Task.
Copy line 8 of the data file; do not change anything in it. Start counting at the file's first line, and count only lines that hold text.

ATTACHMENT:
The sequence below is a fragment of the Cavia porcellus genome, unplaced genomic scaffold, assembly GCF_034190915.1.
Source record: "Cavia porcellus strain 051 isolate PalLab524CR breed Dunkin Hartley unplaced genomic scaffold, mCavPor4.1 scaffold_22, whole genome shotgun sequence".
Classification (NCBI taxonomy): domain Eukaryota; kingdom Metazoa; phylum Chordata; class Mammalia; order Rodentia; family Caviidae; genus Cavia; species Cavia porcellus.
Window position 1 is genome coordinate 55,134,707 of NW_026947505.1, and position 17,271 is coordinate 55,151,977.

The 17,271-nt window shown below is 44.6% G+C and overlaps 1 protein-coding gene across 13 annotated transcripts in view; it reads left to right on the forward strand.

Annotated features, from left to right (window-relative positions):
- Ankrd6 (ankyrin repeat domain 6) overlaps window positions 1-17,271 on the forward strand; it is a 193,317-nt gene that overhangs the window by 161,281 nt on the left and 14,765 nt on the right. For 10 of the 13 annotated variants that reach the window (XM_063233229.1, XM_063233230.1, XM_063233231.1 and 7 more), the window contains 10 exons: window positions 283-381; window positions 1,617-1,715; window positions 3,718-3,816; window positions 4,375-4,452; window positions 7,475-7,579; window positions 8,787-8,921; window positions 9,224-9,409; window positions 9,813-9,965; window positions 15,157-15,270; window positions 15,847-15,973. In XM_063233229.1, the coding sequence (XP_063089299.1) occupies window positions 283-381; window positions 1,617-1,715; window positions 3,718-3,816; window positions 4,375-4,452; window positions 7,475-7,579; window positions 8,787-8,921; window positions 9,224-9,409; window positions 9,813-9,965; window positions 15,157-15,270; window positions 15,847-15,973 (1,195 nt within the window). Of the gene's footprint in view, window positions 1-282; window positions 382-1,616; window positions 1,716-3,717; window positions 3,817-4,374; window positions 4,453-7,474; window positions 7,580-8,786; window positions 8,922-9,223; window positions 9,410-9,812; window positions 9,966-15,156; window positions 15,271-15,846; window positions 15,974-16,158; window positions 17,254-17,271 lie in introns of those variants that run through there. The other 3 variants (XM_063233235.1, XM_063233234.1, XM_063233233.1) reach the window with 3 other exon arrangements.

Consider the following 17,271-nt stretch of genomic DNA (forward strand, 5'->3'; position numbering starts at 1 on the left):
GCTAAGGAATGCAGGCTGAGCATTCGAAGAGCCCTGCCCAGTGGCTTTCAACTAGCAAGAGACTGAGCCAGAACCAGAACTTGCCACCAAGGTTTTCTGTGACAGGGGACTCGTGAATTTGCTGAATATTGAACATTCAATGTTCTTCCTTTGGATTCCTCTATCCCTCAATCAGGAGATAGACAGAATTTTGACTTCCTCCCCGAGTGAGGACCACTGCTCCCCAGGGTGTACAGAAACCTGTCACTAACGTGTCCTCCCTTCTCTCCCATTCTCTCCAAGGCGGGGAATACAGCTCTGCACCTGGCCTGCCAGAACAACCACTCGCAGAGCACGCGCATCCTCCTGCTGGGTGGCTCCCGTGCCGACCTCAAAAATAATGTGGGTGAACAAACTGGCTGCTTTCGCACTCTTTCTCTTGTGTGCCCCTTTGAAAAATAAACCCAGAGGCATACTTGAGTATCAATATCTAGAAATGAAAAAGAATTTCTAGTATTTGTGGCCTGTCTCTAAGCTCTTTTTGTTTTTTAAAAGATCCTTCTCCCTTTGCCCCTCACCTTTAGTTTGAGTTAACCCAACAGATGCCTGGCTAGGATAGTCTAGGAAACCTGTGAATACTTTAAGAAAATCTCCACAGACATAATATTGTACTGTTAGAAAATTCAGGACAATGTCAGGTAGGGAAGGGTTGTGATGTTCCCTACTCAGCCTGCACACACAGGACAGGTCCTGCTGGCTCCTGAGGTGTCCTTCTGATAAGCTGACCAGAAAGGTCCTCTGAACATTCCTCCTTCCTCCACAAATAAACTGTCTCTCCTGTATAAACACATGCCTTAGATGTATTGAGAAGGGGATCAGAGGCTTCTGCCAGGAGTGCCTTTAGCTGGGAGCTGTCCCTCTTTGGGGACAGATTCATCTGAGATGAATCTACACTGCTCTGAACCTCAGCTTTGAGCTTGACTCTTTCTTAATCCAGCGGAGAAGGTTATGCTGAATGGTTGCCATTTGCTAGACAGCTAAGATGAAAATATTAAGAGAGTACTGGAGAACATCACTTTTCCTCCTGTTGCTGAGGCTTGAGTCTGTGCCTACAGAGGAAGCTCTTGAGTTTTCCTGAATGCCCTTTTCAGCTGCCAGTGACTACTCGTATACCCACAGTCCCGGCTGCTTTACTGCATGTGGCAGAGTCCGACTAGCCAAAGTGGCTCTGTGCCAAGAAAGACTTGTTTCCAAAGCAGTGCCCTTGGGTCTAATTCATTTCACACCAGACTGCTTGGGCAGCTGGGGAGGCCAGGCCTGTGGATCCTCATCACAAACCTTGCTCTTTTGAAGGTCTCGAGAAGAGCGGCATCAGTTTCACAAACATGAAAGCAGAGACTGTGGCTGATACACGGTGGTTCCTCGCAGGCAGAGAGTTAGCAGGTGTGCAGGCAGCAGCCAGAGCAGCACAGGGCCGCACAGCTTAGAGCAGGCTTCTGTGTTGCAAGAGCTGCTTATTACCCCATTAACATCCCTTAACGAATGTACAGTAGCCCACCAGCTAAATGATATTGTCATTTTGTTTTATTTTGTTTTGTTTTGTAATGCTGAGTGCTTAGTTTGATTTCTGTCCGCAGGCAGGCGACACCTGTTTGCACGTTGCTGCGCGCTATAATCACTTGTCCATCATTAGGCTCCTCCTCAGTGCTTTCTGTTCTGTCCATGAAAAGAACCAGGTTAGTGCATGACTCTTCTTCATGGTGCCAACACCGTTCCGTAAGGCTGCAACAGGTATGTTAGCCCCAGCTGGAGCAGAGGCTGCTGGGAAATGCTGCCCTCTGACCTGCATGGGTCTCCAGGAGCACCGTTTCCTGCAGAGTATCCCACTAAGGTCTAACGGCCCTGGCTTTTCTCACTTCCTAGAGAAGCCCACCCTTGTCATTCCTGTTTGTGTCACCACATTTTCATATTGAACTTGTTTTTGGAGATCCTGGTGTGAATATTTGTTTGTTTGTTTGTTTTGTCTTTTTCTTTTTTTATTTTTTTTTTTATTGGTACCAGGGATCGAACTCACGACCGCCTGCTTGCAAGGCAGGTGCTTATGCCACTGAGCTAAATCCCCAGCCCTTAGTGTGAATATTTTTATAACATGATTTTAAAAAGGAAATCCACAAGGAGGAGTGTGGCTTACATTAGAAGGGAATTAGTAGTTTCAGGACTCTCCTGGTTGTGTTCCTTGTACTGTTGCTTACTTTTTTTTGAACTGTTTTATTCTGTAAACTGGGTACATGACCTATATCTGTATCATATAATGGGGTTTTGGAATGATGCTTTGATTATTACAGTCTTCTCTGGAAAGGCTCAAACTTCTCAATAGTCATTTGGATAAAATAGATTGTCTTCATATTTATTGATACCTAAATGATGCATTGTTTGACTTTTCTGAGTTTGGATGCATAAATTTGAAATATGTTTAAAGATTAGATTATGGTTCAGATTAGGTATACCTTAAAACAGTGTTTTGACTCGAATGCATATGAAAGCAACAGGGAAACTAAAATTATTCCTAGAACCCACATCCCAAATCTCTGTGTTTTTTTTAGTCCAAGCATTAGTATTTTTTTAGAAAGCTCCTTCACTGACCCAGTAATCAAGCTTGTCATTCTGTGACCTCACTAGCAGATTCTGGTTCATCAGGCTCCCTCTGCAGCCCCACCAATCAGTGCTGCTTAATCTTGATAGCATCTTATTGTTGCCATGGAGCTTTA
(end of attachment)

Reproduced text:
Consider the following 17,271-nt stretch of genomic DNA (forward strand, 5'->3'; position numbering starts at 1 on the left):